Good afternoon, readers. Or good evening if you’re reading this rather late. Of course, “Good morning” might be more appropriate for some of you. And for those of you reading this at 2:30 AM, I recommend you simply stop reading this, and turn off your computer to get some rest. Staying up that late can be detrimental to your internal body clock, you know. Unless of course, you work a night shift, then I suppose it can’t be helped. In which case, hi.
Moving swiftly on…I wanted to elaborate on something I very briefly touched upon in my previous post, “Funcom’s Still At It“. Now, don’t be mislead by the title, the topic today is not specifically about them. Rather, I wanted to point out the extreme ruthlessness that we have seen in the MMO market, and the few groups that have fought against that.
If you note Syp’s comprehensive MMO Timline, you’ll see that a Massively Multiplayer Online Game has been shut down every year since 2007, and in much greater numbers than before. In the year 2009, a total of four MMOs were shut down, namely Hellgate: London, The Matrix Online, Tabula Rasa, and Shadowbane. Three of which were intended to be the “Triple-A” MMOs when released. NCsoft is especially guilty for cracking down on their western development teams, shutting down Tabula Rasa, Auto Assault, Dungeon Runners, Exteel, and the North American “Lineage” servers in rapid succession. Sony has also seen hard times, finding themselves unable to support The Matrix Online or Star Wars Galaxies. Along with that, the surprisingly long lived Everquest Online Adventures game for the PS2 shut down this year, and the long awaited spy MMO “The Agency” has been canceled, and likely will never see the light of day.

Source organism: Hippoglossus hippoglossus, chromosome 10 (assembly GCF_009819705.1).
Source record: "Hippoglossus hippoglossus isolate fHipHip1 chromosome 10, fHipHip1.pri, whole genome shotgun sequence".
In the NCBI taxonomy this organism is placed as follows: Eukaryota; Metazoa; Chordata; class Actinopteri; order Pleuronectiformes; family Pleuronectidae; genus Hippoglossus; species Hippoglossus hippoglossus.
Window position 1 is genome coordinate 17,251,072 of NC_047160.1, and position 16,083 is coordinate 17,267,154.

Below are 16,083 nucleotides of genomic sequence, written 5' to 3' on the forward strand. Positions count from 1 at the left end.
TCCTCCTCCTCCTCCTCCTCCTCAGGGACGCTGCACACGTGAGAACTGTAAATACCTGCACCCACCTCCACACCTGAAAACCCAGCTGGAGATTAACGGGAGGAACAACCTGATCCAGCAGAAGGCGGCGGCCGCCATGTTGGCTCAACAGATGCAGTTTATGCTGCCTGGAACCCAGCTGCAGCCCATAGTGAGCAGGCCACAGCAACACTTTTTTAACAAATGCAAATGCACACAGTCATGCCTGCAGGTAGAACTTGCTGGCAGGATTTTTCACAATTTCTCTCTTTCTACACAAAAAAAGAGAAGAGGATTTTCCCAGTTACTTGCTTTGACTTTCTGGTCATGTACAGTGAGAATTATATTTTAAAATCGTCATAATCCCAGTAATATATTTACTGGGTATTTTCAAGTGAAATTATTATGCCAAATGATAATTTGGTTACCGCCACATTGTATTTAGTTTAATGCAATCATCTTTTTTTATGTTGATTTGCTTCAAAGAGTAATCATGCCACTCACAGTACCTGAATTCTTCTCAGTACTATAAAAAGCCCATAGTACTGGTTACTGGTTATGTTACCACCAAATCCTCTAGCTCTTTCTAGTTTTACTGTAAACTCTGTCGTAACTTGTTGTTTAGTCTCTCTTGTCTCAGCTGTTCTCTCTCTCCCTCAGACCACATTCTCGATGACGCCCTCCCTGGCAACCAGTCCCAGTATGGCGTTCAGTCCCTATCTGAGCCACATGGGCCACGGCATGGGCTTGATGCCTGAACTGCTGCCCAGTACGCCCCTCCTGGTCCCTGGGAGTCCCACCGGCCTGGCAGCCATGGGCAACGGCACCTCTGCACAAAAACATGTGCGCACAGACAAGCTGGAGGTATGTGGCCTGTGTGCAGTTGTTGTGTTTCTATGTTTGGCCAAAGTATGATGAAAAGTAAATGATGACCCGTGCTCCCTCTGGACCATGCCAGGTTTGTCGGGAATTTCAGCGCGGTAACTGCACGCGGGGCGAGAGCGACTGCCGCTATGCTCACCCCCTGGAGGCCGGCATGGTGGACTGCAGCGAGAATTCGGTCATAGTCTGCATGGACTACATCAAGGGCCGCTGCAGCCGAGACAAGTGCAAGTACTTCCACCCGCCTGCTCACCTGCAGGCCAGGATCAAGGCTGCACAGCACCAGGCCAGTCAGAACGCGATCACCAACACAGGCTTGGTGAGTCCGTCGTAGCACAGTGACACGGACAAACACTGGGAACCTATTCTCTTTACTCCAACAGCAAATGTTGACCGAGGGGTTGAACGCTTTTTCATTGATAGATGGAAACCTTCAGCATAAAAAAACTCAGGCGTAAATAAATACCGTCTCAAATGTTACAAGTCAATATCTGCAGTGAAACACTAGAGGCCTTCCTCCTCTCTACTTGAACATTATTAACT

Now consider the fact that because of these game closures, literally thousands of gamers have actually lost the game that they dedicated themselves to for months, or even years. Gamers without their MMO-homes to go to. We are talking about MMO-homeless people. A tragedy if I’ve ever heard of one. Even now, Planetside, which originally held six servers, now hobbles about with only one (of course, there is still a ray of sunshine knowing that they are working on a Planetside 2), how long can that last?
Despite that, a small number of developers stand out as MMO protectors, staying strong against hard economic times, low server populations, budget cuts, and the competition of other online games trying to crush them; online companies that remained in a positive light or were not discouraged for being unable to conquer the MMO market like so many claim to be their goal. Because I have spent more time on this post than I earlier expected, I will be detailing the second half of this topic in Part Two.
Riknas, signing off!